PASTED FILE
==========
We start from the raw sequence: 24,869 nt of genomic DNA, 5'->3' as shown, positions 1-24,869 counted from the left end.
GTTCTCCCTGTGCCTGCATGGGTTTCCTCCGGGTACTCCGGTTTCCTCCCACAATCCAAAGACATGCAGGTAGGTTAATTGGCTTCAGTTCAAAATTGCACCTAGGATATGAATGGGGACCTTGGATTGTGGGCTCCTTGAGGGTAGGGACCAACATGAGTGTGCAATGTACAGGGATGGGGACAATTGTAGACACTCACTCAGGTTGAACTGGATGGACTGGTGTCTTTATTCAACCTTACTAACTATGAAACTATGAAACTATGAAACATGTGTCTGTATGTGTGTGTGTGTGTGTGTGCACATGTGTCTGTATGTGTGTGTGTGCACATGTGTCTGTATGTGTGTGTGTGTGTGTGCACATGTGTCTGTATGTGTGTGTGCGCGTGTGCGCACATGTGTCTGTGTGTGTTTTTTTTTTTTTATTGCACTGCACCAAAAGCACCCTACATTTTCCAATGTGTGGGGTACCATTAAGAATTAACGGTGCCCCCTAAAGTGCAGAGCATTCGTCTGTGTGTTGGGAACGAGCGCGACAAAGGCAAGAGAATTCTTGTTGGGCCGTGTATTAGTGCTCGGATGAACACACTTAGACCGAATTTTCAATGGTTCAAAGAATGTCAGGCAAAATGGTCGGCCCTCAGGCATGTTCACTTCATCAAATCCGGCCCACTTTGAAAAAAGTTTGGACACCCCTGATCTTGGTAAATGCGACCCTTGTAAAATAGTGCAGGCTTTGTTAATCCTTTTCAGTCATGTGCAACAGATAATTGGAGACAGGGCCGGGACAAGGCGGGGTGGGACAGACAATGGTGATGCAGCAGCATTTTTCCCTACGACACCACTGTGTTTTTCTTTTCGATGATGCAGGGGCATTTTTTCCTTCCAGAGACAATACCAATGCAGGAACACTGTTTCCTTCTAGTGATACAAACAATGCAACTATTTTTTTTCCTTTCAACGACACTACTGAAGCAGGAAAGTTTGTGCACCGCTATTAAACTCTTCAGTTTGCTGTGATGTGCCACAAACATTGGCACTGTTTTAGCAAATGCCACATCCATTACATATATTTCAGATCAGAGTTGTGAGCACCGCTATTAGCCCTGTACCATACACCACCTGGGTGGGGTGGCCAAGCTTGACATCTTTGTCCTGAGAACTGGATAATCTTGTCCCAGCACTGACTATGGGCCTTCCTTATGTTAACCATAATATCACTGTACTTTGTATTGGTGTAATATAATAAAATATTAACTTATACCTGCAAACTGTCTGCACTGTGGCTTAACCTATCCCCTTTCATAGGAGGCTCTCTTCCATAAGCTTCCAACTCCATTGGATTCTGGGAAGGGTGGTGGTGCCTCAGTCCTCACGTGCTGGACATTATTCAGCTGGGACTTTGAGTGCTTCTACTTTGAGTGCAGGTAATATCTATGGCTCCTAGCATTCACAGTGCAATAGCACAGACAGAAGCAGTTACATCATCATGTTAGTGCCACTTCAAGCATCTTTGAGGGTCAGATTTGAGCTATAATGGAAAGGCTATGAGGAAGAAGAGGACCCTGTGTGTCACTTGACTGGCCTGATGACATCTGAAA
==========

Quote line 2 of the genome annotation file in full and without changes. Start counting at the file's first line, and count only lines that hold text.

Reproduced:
GTTCTCCCTGTGCCTGCATGGGTTTCCTCCGGGTACTCCGGTTTCCTCCCACAATCCAAAGACATGCAGGTAGGTTAATTGGCTTCAGTTCAAAATTGCACCTAGGATATGAATGGGGACCTTGGATTGTGGGCTCCTTGAGGGTAGGGACCAACATGAGTGTGCAATGTACAGGGATGGGGACAATTGTAGACACTCACTCAGGTTGAACTGGATGGACTGGTGTCTTTATTCAACCTTACTAACTATGAAACTATGAAACTATGAAACATGTGTCTGTATGTGTGTGTGTGTGTGTGTGCACATGTGTCTGTATGTGTGTGTGTGCACATGTGTCTGTATGTGTGTGTGTGTGTGTGCACATGTGTCTGTATGTGTGTGTGCGCGTGTGCGCACATGTGTCTGTGTGTGTTTTTTTTTTTTTATTGCACTGCACCAAAAGCACCCTACATTTTCCAATGTGTGGGGTACCATTAAGAATTAACGGTGCCCCCTAAAGTGCAGAGCATTCGTCTGTGTGTTGGGAACGAGCGCGACAAAGGCAAGAGAATTCTTGTTGGGCCGTGTATTAGTGCTCGGATGAACACACTTAGACCGAATTTTCAATGGTTCAAAGAATGTCAGGCAAAATGGTCGGCCCTCAGGCATGTTCACTTCATCAAATCCGGCCCACTTTGAAAAAAGTTTGGACACCCCTGATCTTGGTAAATGCGACCCTTGTAAAATAGTGCAGGCTTTGTTAATCCTTTTCAGTCATGTGCAACAGATAATTGGAGACAGGGCCGGGACAAGGCGGGGTGGGACAGACAATGGTGATGCAGCAGCATTTTTCCCTACGACACCACTGTGTTTTTCTTTTCGATGATGCAGGGGCATTTTTTCCTTCCAGAGACAATACCAATGCAGGAACACTGTTTCCTTCTAGTGATACAAACAATGCAACTATTTTTTTTCCTTTCAACGACACTACTGAAGCAGGAAAGTTTGTGCACCGCTATTAAACTCTTCAGTTTGCTGTGATGTGCCACAAACATTGGCACTGTTTTAGCAAATGCCACATCCATTACATATATTTCAGATCAGAGTTGTGAGCACCGCTATTAGCCCTGTACCATACACCACCTGGGTGGGGTGGCCAAGCTTGACATCTTTGTCCTGAGAACTGGATAATCTTGTCCCAGCACTGACTATGGGCCTTCCTTATGTTAACCATAATATCACTGTACTTTGTATTGGTGTAATATAATAAAATATTAACTTATACCTGCAAACTGTCTGCACTGTGGCTTAACCTATCCCCTTTCATAGGAGGCTCTCTTCCATAAGCTTCCAACTCCATTGGATTCTGGGAAGGGTGGTGGTGCCTCAGTCCTCACGTGCTGGACATTATTCAGCTGGGACTTTGAGTGCTTCTACTTTGAGTGCAGGTAATATCTATGGCTCCTAGCATTCACAGTGCAATAGCACAGACAGAAGCAGTTACATCATCATGTTAGTGCCACTTCAAGCATCTTTGAGGGTCAGATTTGAGCTATAATGGAAAGGCTATGAGGAAGAAGAGGACCCTGTGTGTCACTTGACTGGCCTGATGACATCTGAAA